I frequently get requests from our developers to create new databases. This is no biggie, and using the Standardising new database creation using Powershell and SMO scripts takes no time at all to implement. However, something that usually isn’t considered at the point of a request is: why do we need a new database?
This one stems from a an interesting discussion around Delayed Durability and In Memory OLTP on LinkedIn, looking at how Delayed Durability might be the winner for performance that In Memory OLTP is billed to be. I think they have different purposes, but simply to improve throughput on specific workload types involving very high volume single record transactions, Delayed Durability could be a viable performance winner for you, with one caveat: you absolutely must be comfortable with some data loss.
Consider the following value: ’01-02-10′. Is it the 1st February 2010? Is it the 2nd of January 2010? Is it the 10th of February 2001?
All three of those answers are potentially valid, and you can convert that string into all three:-
DECLARE @DateString CHAR(8) = '01-02-10'; SET DATEFORMAT DMY; SELECT CONVERT(DATE, @DateString); SET DATEFORMAT YMD; SELECT CONVERT(DATE, @DateString); SET DATEFORMAT MDY; SELECT CONVERT(DATE, @DateString);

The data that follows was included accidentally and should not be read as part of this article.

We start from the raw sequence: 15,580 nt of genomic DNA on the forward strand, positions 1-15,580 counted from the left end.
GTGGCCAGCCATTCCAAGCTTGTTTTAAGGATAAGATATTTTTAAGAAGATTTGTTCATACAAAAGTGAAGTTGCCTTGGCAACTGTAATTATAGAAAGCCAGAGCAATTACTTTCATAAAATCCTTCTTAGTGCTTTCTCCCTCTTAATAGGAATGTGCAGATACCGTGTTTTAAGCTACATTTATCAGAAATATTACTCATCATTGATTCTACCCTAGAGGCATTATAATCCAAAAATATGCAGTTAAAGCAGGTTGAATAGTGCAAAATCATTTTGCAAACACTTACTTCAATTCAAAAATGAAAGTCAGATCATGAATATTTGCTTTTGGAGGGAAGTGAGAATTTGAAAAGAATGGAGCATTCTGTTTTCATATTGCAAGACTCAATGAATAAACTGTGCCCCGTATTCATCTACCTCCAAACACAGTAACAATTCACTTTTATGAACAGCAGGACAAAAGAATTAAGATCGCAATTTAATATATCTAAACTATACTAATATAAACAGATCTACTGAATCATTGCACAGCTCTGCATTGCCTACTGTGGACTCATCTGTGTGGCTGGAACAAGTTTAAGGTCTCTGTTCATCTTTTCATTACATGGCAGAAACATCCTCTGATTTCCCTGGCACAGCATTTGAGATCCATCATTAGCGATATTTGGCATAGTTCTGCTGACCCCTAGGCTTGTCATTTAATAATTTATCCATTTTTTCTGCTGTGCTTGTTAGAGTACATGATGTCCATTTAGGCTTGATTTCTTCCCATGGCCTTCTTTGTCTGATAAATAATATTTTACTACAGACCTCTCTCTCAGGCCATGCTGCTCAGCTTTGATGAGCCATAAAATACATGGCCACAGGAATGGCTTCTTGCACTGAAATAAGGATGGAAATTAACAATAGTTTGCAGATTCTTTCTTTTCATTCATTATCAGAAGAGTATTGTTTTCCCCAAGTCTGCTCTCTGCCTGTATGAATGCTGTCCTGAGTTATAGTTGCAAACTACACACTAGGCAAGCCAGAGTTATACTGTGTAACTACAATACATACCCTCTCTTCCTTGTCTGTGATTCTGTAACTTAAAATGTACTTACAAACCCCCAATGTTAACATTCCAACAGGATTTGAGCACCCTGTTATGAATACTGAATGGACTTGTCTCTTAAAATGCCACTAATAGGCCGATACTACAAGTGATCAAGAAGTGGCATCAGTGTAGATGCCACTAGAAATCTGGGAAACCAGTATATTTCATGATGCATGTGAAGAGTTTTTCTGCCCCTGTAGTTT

I was debating using a picture of Kylie Minogue in this blog post, from her video for the song “Spinning Around”. Because it is relevant, and not just because it’s a picture of Kylie….
Anyway. Today, we had a problem where “all of a sudden” CPU was maxing out on a server, and the disk I/O was going through the roof. Uh-oh, I thought, today is going to be rubbish. Rolling up my sleeves, I opened up SQL Sentry Performance Advisor to have a look what was going on.
Last week, I was fortunate enough to be on SQL Skills’ Immersion Event on Performance Tuning and Optimization Part 1 with Paul S Randal and Kimberly L Tripp. I’d highly recommend the course, which was excellent albeit a little tiring with five full in depth days diving into SQL Server’s internals.
I recently encountered some strange behaviour occurring in a production system, whereby a procedure called from an application failed due to the error “unable to enlist in a distributed transaction”. However, running the procedure from SSMS worked fine, and led to the procedure working again without problem from the application.
Warning: this post involves me standing on a soapbox: it’s going to be a bit of a rant/preach about why everyone should care about security! Starting with….
When I talk to my developer colleagues, very few of them realise that database schemas are actually a security feature of SQL Server. They also don’t appreciate that security in a database needs to be designed, it doesn’t just happen. If it’s considered from an early point in the design of the database and application, then it will be much easier to implement and cause them less headaches in the long run when they ask me for some elevated permission or other and I say “no, because….” and start explaining about ownership chaining and a whole bunch of other security related stuff that makes them roll their eyes at me…. ahem, I digress.